Deal As Nile Dam Plows Ahead

The Grand Ethiopian Renaissance Dam along the Nile River could be a game-changer for Ethiopia’s 100 million people, transforming their country into Africa’s biggest power exporter. But for Egypt and its 100 million people, the Nile Dam is an existential threat Read More


Blood Plasma Therapy Helps
Critically Ill Covid-19 Patients

The blood plasma of people who have recovered from the new coronavirus infection may help critically ill COVID-19 patients recover, a new study finds. Of 25 sick patients given plasma transfusions, 19 improved and 11 left the hospital, the researchers reported. Read More


Amid COVID-19, Traditional Recipes
Comfort Middle Eastern Communities

Amid global lockdowns and uncertainty surrounding COVID-19, many countries are circling back to one constant: food. In the Middle East, there has been a revival of traditional recipes to unite communities through cuisine. Read More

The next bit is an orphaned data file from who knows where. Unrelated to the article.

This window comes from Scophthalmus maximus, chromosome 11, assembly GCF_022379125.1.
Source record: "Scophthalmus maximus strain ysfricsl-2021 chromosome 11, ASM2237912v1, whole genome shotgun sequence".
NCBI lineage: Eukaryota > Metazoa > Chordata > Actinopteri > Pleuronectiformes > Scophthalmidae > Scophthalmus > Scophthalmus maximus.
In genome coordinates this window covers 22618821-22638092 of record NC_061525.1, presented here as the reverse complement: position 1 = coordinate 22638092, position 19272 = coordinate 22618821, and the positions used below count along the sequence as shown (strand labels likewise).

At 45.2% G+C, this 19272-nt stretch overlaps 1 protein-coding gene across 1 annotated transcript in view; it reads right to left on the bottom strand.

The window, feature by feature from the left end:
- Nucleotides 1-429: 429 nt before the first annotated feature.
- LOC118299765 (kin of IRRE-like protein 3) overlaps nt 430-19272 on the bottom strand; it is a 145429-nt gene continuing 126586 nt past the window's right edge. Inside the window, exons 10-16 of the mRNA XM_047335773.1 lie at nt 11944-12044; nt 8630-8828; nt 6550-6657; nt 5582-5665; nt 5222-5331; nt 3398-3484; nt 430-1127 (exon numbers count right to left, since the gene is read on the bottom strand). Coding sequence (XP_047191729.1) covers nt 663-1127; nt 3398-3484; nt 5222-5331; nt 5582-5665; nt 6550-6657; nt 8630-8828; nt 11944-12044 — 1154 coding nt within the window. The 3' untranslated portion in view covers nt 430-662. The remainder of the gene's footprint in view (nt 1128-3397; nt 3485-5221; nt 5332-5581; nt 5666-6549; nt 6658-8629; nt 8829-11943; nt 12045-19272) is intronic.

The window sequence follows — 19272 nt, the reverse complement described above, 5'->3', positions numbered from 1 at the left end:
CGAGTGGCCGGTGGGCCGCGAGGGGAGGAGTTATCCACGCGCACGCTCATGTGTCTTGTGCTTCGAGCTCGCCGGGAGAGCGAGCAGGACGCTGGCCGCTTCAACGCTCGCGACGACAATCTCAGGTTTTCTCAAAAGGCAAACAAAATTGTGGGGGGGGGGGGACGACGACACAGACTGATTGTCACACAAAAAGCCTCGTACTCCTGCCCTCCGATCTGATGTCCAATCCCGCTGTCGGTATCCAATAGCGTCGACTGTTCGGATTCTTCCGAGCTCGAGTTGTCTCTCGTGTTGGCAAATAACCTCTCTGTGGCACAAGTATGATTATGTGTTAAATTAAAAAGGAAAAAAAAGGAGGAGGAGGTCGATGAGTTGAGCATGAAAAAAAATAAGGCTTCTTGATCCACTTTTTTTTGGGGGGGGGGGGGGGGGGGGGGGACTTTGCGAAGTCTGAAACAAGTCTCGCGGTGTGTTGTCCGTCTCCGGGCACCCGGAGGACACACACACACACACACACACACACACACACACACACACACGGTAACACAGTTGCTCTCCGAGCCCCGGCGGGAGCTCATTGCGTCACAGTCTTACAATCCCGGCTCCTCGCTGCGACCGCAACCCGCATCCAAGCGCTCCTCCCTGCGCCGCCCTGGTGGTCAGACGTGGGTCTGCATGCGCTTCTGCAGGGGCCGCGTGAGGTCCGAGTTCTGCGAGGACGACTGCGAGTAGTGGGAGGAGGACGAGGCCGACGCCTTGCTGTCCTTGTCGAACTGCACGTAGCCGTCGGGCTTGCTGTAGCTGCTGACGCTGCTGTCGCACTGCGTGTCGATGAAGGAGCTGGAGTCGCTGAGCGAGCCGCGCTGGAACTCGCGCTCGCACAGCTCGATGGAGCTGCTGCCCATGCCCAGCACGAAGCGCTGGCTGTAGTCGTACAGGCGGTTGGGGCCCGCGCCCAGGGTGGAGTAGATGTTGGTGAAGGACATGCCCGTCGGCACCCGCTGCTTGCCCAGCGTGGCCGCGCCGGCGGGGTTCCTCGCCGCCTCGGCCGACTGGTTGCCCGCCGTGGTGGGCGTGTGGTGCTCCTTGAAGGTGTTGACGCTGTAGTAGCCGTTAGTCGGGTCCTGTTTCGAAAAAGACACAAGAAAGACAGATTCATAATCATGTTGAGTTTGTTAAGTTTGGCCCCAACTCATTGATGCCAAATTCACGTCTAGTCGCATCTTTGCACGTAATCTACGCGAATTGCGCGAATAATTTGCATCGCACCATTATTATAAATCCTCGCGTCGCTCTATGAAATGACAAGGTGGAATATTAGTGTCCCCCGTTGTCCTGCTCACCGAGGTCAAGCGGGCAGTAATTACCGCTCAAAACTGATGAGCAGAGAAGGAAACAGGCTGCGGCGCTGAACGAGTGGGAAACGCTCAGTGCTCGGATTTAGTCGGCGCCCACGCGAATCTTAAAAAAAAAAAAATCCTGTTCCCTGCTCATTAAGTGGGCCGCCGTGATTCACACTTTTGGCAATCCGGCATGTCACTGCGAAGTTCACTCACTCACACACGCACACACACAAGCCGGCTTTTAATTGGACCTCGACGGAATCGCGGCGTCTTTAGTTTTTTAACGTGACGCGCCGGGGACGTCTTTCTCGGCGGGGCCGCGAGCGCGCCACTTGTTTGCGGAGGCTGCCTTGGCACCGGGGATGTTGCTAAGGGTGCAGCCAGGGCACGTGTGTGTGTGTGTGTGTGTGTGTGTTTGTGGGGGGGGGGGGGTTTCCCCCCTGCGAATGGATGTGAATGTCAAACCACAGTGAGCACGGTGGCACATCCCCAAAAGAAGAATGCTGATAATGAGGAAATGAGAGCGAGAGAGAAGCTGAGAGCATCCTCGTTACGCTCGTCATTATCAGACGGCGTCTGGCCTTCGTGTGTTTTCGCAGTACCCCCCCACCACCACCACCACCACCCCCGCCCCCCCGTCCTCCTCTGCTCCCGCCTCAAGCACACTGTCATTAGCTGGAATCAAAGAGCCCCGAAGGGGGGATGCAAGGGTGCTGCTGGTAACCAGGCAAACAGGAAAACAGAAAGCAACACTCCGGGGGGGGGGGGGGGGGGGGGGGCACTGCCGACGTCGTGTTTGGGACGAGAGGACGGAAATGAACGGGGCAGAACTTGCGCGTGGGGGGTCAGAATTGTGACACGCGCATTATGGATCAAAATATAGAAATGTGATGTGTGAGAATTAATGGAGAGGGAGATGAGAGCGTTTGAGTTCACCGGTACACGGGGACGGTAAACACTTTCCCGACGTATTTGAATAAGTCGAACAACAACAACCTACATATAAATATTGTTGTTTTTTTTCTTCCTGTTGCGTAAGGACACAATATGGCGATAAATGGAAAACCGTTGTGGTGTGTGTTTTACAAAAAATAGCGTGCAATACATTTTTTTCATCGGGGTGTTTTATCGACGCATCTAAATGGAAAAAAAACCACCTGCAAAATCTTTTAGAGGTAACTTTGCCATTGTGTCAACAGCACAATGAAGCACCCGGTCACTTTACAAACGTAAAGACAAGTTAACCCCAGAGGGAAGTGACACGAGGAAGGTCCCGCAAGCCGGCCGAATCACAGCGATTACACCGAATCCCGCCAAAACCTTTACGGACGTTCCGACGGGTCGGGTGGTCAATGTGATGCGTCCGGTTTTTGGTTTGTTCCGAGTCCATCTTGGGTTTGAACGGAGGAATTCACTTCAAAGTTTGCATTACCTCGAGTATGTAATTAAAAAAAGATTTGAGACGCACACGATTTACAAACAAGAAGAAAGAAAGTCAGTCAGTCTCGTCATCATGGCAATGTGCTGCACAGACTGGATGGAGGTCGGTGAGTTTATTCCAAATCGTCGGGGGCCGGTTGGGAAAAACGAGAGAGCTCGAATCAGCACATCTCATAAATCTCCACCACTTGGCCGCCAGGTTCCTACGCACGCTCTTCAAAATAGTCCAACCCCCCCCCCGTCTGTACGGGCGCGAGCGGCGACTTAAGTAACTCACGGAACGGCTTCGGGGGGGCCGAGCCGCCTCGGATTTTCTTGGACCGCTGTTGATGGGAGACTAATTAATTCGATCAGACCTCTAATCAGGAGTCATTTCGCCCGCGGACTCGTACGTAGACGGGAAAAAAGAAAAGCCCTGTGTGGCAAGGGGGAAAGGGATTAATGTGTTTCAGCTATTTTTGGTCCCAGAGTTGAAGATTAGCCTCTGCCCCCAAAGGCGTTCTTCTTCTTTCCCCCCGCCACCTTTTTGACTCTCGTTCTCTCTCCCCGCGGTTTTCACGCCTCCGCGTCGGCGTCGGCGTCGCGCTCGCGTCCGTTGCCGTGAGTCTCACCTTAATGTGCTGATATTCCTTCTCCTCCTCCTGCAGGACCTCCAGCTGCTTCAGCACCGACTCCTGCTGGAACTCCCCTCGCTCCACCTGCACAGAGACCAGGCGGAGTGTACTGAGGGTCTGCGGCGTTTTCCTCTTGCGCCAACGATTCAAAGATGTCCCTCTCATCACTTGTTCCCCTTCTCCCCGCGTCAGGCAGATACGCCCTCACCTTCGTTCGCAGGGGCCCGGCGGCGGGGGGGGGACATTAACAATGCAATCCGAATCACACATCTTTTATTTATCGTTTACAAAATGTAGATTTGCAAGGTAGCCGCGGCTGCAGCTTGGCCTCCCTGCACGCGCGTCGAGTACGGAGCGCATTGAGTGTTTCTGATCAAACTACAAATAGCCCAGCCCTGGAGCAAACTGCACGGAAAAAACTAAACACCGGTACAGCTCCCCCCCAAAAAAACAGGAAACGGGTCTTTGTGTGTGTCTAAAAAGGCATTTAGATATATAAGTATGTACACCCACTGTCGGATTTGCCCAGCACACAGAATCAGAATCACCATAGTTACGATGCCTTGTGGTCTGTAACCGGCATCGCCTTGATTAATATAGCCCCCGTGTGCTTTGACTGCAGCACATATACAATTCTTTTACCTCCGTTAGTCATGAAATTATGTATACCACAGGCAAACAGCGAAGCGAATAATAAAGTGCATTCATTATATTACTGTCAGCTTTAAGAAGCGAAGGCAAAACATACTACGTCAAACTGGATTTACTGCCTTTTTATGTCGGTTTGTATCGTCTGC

In Memoriam

Yoko Elizabeth Sugiyama, Wife
of Japanese Ambassador, Dies at 66

Yoko Elizabeth Sugiyama, the wife of Japanese Ambassador to the U.S. Shinsuke J. Sugiyama, died Feb. 10 of apparent sudden heart failure at the couple’s home in Tokyo at the age of 66. Read More

Quiet Trailblazer

America's First Female Ambassador
Focused on the Job, Not Gender

One of the first things that stands out in the book “Mrs. Ambassador: The Life and Politics of Eugenie Anderson” is that history really does repeat itself. Were America’s first woman ambassador to return to the job today, she would find herself on somewhat familiar ground. Read More



G20 Leaders Urged to Mobilize COVID-19 Response for World’s Poor